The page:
MoPAct brings together stakeholders and top ageing researchers in Tallinn

MOPACT Logo-smallMoPAct, a major European research project looking at how to unleash the power of active ageing and making ageing an asset for European societies, has hold its second stakeholder forum in Tallinn on 28 April 2015. At the forum, some of the upcoming research was presented and many insights were gained about the specific situation in Estonia and other central and eastern European countries.

Estonian Minister of Health and Labour: many challenges!

Ranmar Vassiljev, the Estonian Minister for Helth and Labour gave an overview over the challenges Estonia is facing when it comes to active ageing: the media keep focussing on the costs of ageing rather than the positive aspects, age discrimination is still present in the labour market, many challenges persist in the fight against poverty, especially for female pensioners. Life-long learning stays very much focussed on working life and does not include a broader aspect of ageing well and healthily. While unemployment is high, many pensioners continue working to compensate for low pensions, but this is not an option for everyone. Also, more focus should be put on the prevention of disease rather than on the reaction to it.

Some answers from MoPAct: economic aspects

Alan Walker, professor at the University of Sheffield, UK, gave an overview over the MoPAct project: transforming demographic change into an asset for European societies. The project brings together over 30 universities and discipline rangeing from economics, labour market studies and pension experts to social care, participation, biogerontology or age-friendly environments. Tarmo Valkonen, explained that many of the problems of pension systems could be solved by linking retirement age to life expectancy. Of course, this implies increases in healthy life expectancy to keep up with rising pension age. Caspar Van Ewijk presented the idea of personal pension accounts with social risk sharing, which could be a middle ground between statutory defined-benefit and private pay-as-you-go pensions, guaranteeing a certain status in society and not a defined benefit. Gerd Naegele presented some good practices on employment of older people from Belgium, Italy and the Netherlands.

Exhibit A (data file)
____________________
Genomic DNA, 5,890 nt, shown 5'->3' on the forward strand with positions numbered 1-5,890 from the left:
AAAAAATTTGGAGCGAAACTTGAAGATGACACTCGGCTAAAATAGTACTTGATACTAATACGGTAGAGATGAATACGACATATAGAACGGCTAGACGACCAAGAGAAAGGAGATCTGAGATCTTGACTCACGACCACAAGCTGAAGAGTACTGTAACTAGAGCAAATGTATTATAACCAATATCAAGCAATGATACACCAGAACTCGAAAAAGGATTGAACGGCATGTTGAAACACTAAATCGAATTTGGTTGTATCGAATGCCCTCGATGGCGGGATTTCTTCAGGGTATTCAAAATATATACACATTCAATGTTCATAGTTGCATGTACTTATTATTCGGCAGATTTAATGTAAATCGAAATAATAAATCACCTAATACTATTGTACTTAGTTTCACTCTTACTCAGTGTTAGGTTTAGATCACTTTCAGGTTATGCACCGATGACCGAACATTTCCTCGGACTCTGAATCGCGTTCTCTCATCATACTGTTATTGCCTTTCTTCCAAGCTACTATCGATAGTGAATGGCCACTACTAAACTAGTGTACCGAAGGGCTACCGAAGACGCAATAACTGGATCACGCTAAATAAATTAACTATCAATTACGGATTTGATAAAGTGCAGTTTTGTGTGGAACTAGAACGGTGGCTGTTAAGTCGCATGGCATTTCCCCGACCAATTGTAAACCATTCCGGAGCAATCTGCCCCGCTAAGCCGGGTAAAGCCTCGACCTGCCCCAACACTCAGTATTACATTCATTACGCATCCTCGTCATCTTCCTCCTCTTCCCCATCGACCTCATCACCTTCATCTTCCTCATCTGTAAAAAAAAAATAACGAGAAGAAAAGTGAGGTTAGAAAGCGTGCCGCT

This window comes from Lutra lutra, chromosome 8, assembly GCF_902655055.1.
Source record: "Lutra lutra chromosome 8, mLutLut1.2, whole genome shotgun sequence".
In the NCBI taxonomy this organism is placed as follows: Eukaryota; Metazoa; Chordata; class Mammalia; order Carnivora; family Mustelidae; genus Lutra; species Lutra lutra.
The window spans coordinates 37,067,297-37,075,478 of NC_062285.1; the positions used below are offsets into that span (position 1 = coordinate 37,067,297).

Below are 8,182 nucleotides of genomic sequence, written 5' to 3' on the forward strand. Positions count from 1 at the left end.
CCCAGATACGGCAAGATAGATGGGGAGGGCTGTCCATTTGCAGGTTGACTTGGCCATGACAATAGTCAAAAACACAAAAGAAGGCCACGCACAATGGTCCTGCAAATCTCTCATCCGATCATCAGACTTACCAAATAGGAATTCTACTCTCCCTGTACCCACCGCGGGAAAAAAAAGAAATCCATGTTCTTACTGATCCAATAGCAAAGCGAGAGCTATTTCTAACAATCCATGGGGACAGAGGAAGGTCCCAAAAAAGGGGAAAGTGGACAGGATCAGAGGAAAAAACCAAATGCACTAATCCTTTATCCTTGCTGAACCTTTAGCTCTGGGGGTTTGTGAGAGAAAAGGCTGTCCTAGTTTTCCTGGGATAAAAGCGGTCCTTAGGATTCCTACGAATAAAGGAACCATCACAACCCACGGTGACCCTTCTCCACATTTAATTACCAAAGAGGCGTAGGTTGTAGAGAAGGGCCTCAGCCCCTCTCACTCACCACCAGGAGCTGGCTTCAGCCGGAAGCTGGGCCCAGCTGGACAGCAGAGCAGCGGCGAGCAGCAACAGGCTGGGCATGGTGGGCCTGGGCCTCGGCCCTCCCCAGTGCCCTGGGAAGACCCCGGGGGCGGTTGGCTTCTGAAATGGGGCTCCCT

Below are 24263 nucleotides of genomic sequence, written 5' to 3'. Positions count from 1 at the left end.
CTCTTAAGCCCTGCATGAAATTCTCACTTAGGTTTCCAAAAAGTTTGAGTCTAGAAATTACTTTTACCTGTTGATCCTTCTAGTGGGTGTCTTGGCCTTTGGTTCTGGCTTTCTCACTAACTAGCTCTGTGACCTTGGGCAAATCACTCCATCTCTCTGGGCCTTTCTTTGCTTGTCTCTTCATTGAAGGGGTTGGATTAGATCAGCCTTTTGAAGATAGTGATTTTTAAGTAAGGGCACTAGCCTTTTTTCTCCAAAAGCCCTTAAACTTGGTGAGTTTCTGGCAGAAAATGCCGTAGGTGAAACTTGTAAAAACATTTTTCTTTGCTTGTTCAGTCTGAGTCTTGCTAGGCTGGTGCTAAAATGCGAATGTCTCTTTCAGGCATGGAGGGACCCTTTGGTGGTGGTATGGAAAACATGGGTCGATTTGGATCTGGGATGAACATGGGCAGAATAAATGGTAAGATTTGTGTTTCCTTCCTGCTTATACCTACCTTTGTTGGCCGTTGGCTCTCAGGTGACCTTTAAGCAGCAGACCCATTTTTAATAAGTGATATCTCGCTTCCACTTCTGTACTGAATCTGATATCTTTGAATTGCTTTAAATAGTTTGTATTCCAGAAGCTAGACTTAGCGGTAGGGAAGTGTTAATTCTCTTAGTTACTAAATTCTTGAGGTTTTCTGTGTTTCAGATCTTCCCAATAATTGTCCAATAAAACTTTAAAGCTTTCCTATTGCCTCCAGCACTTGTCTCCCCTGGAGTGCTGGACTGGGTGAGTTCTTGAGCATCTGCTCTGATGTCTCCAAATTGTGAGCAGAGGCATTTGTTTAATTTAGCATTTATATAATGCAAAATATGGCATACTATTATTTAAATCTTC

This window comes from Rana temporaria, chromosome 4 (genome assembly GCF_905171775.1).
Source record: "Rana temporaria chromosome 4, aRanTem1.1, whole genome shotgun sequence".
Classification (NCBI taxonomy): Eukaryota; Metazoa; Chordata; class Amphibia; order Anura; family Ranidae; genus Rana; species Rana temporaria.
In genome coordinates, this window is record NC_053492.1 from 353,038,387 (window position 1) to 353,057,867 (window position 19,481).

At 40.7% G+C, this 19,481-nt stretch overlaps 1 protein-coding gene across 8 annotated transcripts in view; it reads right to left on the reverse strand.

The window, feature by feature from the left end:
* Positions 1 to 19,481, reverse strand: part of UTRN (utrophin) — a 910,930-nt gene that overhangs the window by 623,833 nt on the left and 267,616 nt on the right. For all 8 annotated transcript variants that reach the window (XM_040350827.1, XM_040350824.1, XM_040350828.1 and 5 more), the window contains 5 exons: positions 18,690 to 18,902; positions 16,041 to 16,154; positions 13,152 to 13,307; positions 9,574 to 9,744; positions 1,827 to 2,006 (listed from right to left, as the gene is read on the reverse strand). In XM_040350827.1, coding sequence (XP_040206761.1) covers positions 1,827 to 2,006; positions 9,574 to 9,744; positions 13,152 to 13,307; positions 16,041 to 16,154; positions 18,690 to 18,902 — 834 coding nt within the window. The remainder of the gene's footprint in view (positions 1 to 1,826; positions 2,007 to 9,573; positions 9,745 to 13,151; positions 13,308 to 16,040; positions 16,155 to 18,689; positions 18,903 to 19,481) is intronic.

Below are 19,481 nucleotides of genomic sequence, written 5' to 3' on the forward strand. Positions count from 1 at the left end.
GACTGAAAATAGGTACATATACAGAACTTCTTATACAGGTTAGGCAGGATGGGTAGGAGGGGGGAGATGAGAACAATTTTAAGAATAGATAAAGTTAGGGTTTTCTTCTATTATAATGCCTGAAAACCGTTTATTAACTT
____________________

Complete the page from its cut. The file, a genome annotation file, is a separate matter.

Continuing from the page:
Health, social engagement, and the built environment

Dorly Deeg focussed on health and well-being, showcasing that social participation of older people is linked to a better health status. Therefore, targeted interventions for social engagement of people in poor health can yield positive outcomes. Beatrix Grubeck-Loebenstein presented the work package on Biogerontology, talking about how certain dietary restrictions can be linked to higher life expectancy and better health. Joseph Hilbert explained how suitable built and technological environments can lower the disability threshold and allow people with impairments to fully participate in society even longer – by embracing the opportunities of information and communication technologies. Kai Leichsenring talked about the need of long-term care providers to involve end-users in care solutions.

The way forward: evaluation of good practices

The next steps of the MoPAct project is to evaluate hundreds of good practices that have been collected throughout the disciplines and work packages, in order to identify the best ones, that show measurable impact on active ageing. The aim is to help member states to realise their potential for active ageing, therefore building societies that can reap the benefits of longer, more active and healthier lives.

For more information, please contact the AGE Secretariat philippe.seidel@age-platform.eu or alice.sinigaglia@age-platform.eu 

 

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Wednesday 06 May 2015
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